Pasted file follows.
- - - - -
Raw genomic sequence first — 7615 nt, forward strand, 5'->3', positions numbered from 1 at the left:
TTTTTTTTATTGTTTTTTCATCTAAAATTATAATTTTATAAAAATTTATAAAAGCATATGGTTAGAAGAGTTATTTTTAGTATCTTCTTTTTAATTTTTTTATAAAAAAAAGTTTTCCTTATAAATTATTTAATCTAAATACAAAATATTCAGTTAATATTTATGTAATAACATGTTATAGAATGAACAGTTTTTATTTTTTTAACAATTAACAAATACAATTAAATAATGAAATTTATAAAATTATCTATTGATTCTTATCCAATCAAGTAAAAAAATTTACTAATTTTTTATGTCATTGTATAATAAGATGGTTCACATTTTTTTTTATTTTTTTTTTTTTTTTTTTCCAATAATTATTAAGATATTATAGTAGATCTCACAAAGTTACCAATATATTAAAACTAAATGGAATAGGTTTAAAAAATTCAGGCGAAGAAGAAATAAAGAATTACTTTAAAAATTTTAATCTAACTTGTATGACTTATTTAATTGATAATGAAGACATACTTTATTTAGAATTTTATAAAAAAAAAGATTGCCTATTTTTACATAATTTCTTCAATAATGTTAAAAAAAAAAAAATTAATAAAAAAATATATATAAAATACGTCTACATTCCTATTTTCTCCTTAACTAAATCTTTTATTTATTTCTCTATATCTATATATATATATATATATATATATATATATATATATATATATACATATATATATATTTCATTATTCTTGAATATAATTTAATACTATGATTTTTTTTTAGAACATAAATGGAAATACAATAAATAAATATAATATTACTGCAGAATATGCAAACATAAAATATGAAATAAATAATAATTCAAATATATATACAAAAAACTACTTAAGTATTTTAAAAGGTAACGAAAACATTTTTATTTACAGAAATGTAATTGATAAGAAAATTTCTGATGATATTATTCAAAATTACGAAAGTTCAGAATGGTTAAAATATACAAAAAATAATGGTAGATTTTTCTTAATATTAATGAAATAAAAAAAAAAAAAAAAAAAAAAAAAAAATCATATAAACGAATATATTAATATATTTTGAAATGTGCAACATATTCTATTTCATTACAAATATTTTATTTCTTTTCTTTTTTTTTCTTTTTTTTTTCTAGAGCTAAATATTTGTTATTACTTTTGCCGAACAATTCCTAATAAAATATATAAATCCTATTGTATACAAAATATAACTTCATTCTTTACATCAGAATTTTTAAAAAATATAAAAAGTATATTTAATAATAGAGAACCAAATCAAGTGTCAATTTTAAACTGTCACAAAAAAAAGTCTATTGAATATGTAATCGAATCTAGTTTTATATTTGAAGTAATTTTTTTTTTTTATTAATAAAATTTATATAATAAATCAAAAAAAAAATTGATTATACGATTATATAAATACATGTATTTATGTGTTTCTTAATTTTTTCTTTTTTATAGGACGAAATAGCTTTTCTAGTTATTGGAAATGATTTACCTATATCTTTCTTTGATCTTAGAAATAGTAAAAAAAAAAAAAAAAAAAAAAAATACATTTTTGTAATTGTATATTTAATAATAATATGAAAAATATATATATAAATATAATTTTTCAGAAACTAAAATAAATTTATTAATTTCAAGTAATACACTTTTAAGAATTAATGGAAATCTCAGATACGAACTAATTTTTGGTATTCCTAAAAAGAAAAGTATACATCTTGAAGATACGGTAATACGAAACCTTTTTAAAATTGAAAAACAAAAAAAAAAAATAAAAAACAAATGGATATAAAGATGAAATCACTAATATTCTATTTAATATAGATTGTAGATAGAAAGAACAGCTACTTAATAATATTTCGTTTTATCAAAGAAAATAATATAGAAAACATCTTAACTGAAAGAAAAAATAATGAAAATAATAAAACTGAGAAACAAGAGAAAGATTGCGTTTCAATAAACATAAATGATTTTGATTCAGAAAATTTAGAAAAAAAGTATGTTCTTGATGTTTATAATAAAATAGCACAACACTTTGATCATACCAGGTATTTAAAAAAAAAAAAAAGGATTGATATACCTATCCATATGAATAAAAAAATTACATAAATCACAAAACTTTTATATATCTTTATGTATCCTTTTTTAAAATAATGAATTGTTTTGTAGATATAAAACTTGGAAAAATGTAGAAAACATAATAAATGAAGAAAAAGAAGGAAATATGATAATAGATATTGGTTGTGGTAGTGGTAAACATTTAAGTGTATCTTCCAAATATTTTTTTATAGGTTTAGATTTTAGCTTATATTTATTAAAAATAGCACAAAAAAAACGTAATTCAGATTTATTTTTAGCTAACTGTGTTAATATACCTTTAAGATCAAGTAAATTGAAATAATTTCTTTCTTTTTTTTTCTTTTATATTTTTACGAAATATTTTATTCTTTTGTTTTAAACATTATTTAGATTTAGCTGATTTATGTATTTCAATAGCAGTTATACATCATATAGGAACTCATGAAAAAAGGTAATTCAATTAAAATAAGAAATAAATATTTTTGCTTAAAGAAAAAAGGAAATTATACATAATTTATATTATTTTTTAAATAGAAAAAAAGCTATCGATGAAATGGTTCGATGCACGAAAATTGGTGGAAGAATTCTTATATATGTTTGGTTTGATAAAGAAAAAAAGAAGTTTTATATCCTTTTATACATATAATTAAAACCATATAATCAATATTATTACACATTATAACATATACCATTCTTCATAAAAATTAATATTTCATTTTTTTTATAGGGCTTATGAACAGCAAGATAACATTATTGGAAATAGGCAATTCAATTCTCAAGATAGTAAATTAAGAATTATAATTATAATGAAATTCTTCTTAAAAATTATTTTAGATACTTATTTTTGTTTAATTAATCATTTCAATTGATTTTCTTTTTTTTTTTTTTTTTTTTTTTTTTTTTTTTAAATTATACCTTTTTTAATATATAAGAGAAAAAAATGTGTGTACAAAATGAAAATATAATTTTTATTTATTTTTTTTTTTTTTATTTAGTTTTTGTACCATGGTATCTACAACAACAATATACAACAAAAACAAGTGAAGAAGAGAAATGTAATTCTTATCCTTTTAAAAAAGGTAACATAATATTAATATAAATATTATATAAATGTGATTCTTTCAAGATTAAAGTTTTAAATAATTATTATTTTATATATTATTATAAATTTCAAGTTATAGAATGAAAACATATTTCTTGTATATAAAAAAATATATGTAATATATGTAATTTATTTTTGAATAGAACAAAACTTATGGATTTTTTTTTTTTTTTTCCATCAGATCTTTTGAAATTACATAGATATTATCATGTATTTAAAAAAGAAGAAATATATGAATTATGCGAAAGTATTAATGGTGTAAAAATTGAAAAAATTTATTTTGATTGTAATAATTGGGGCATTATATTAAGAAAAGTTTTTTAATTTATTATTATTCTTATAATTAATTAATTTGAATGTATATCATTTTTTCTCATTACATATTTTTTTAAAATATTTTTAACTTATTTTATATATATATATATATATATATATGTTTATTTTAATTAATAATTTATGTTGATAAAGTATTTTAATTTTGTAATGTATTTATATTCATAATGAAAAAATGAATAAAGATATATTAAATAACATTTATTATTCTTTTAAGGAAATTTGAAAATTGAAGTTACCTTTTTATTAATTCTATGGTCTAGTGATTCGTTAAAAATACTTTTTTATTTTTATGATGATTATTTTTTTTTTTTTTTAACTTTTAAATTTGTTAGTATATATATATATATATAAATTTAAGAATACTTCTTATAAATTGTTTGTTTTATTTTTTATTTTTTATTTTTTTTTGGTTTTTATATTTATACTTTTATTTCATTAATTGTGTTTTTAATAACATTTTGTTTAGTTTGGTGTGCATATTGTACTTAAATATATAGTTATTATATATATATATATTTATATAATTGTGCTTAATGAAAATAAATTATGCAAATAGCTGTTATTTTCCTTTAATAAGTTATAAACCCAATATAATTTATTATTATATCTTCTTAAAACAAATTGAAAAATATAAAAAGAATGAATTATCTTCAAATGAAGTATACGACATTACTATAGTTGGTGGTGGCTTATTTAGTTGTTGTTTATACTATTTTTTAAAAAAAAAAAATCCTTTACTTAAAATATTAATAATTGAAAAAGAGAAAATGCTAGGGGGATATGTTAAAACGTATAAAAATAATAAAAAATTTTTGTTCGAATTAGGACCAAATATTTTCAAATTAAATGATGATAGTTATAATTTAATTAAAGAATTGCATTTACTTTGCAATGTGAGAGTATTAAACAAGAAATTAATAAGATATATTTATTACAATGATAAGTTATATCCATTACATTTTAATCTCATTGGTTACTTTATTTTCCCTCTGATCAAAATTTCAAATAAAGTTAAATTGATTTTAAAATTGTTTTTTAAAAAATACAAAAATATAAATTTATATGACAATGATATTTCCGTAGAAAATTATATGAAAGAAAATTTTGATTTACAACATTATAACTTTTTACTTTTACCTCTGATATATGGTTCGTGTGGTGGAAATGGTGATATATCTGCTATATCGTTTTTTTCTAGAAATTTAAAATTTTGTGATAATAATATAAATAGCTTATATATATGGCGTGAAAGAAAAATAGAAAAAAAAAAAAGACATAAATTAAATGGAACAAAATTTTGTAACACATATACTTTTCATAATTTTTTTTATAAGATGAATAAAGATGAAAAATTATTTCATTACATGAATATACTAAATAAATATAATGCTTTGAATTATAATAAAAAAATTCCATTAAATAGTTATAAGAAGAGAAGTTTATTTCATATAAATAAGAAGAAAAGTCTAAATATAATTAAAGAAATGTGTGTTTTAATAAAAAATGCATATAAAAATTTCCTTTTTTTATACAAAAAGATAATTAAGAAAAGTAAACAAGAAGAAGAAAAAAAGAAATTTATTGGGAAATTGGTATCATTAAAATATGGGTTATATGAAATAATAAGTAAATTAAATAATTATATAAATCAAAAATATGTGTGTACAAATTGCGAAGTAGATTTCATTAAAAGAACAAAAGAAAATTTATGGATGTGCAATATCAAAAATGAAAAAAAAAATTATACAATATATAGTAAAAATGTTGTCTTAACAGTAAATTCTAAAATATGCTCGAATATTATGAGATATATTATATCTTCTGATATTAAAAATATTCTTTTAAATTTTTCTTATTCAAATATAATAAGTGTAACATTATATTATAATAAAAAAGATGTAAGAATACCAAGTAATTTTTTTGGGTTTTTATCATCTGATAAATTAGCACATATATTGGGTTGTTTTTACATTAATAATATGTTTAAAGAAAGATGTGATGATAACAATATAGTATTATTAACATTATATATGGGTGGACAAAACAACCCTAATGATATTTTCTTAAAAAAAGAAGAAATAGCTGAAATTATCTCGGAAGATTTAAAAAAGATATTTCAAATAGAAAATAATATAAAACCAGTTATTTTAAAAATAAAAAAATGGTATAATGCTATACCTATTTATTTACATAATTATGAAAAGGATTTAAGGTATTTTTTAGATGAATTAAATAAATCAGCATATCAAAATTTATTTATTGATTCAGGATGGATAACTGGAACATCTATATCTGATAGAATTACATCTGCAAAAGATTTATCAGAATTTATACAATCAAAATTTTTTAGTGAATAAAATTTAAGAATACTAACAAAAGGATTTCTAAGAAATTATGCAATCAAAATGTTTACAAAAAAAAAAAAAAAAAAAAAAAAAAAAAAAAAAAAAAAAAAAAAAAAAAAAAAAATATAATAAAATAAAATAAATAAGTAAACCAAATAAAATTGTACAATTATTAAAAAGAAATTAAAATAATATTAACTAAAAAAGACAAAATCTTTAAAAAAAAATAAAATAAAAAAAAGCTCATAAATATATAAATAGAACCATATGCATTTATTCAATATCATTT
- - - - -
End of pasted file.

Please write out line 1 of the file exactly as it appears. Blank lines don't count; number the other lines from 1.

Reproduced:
Raw genomic sequence first — 7615 nt, forward strand, 5'->3', positions numbered from 1 at the left: